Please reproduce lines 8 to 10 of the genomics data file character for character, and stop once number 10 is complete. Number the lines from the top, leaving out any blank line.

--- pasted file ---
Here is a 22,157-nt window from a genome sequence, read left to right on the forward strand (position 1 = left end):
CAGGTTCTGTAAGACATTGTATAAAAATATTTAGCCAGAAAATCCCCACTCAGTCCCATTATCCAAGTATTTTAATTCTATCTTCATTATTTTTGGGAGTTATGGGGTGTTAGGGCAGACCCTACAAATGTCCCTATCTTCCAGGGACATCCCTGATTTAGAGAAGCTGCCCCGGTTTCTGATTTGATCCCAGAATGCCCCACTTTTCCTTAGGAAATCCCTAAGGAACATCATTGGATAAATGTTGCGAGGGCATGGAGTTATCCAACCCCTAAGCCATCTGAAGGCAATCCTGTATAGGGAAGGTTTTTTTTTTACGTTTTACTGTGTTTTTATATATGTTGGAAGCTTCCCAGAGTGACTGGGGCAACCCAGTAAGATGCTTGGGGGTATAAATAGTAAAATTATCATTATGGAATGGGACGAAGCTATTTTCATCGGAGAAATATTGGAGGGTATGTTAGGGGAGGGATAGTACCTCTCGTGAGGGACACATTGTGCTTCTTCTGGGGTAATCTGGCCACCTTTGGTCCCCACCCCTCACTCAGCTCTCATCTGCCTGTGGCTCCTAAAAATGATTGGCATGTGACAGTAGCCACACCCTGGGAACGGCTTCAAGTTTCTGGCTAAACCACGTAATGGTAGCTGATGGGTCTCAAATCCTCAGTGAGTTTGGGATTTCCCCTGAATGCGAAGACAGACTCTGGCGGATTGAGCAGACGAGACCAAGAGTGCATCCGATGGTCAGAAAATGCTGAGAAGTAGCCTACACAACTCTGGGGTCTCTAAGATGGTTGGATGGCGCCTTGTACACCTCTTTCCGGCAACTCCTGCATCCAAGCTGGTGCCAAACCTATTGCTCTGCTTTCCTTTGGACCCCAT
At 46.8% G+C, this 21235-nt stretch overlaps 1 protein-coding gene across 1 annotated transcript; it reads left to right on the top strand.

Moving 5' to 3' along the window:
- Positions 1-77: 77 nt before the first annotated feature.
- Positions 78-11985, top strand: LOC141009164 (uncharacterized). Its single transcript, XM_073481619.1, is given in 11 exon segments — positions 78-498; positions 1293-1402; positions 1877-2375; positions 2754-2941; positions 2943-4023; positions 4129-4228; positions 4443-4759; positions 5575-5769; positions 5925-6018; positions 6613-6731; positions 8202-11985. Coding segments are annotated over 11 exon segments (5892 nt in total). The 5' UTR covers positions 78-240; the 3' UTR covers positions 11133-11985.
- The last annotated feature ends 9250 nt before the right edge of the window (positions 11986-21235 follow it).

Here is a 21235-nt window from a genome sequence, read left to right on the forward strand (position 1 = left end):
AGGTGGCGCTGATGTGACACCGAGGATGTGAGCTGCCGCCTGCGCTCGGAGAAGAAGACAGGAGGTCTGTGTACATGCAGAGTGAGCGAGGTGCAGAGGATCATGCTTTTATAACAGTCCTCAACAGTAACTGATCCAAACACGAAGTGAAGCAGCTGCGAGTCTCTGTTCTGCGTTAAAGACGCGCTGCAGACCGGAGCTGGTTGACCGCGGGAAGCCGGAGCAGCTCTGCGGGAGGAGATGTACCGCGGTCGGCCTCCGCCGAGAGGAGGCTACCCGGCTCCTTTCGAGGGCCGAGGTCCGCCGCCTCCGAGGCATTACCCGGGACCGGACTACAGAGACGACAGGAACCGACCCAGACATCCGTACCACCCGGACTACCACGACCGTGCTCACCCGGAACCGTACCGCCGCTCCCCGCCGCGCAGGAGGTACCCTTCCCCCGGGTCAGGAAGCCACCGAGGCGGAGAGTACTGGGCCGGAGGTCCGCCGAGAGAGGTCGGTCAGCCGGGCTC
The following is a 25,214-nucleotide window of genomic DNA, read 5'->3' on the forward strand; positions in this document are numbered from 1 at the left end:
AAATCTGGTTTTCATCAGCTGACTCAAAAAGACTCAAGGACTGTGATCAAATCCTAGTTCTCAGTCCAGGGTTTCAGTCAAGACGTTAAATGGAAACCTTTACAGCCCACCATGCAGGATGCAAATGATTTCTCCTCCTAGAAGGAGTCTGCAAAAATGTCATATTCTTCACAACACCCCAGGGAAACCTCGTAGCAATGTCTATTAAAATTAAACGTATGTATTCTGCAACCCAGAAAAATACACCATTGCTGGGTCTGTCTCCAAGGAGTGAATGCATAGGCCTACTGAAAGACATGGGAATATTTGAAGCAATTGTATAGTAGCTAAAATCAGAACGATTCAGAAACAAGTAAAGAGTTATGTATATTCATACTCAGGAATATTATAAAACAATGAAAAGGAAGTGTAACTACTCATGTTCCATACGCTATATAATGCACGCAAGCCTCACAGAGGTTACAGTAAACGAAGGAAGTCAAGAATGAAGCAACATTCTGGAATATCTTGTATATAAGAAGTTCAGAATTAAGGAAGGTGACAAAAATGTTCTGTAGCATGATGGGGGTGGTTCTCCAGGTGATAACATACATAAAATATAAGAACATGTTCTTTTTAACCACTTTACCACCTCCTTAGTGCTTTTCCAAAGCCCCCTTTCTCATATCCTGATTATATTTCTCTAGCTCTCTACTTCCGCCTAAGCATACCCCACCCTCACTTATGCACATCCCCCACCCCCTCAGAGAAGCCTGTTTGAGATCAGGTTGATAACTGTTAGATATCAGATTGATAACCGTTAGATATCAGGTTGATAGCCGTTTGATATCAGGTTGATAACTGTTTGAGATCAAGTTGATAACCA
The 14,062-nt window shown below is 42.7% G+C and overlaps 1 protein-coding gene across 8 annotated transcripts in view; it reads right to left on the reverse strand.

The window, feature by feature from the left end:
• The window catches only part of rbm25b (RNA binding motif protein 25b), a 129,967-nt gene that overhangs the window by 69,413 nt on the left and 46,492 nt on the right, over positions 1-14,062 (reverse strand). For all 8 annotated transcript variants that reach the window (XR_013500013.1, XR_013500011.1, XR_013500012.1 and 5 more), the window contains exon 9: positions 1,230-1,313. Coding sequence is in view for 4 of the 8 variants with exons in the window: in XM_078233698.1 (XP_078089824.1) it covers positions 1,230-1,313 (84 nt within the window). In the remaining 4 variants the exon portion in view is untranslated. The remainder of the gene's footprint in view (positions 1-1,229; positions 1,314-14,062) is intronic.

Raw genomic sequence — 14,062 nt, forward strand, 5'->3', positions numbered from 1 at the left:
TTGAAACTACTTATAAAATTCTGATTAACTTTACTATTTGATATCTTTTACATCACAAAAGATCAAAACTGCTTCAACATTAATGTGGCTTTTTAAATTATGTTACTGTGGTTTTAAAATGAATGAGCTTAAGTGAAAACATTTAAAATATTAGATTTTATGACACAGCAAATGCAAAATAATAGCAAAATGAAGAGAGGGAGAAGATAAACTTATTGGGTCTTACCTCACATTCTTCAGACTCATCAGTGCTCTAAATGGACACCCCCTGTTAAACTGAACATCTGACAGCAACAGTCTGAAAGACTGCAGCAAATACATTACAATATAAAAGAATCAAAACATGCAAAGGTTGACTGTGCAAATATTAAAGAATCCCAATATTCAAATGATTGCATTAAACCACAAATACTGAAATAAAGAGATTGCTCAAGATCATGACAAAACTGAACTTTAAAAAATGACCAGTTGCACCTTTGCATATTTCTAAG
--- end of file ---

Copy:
Here is a 21235-nt window from a genome sequence, read left to right on the forward strand (position 1 = left end):
AGGTGGCGCTGATGTGACACCGAGGATGTGAGCTGCCGCCTGCGCTCGGAGAAGAAGACAGGAGGTCTGTGTACATGCAGAGTGAGCGAGGTGCAGAGGATCATGCTTTTATAACAGTCCTCAACAGTAACTGATCCAAACACGAAGTGAAGCAGCTGCGAGTCTCTGTTCTGCGTTAAAGACGCGCTGCAGACCGGAGCTGGTTGACCGCGGGAAGCCGGAGCAGCTCTGCGGGAGGAGATGTACCGCGGTCGGCCTCCGCCGAGAGGAGGCTACCCGGCTCCTTTCGAGGGCCGAGGTCCGCCGCCTCCGAGGCATTACCCGGGACCGGACTACAGAGACGACAGGAACCGACCCAGACATCCGTACCACCCGGACTACCACGACCGTGCTCACCCGGAACCGTACCGCCGCTCCCCGCCGCGCAGGAGGTACCCTTCCCCCGGGTCAGGAAGCCACCGAGGCGGAGAGTACTGGGCCGGAGGTCCGCCGAGAGAGGTCGGTCAGCCGGGCTC
The following is a 25,214-nucleotide window of genomic DNA, read 5'->3' on the forward strand; positions in this document are numbered from 1 at the left end: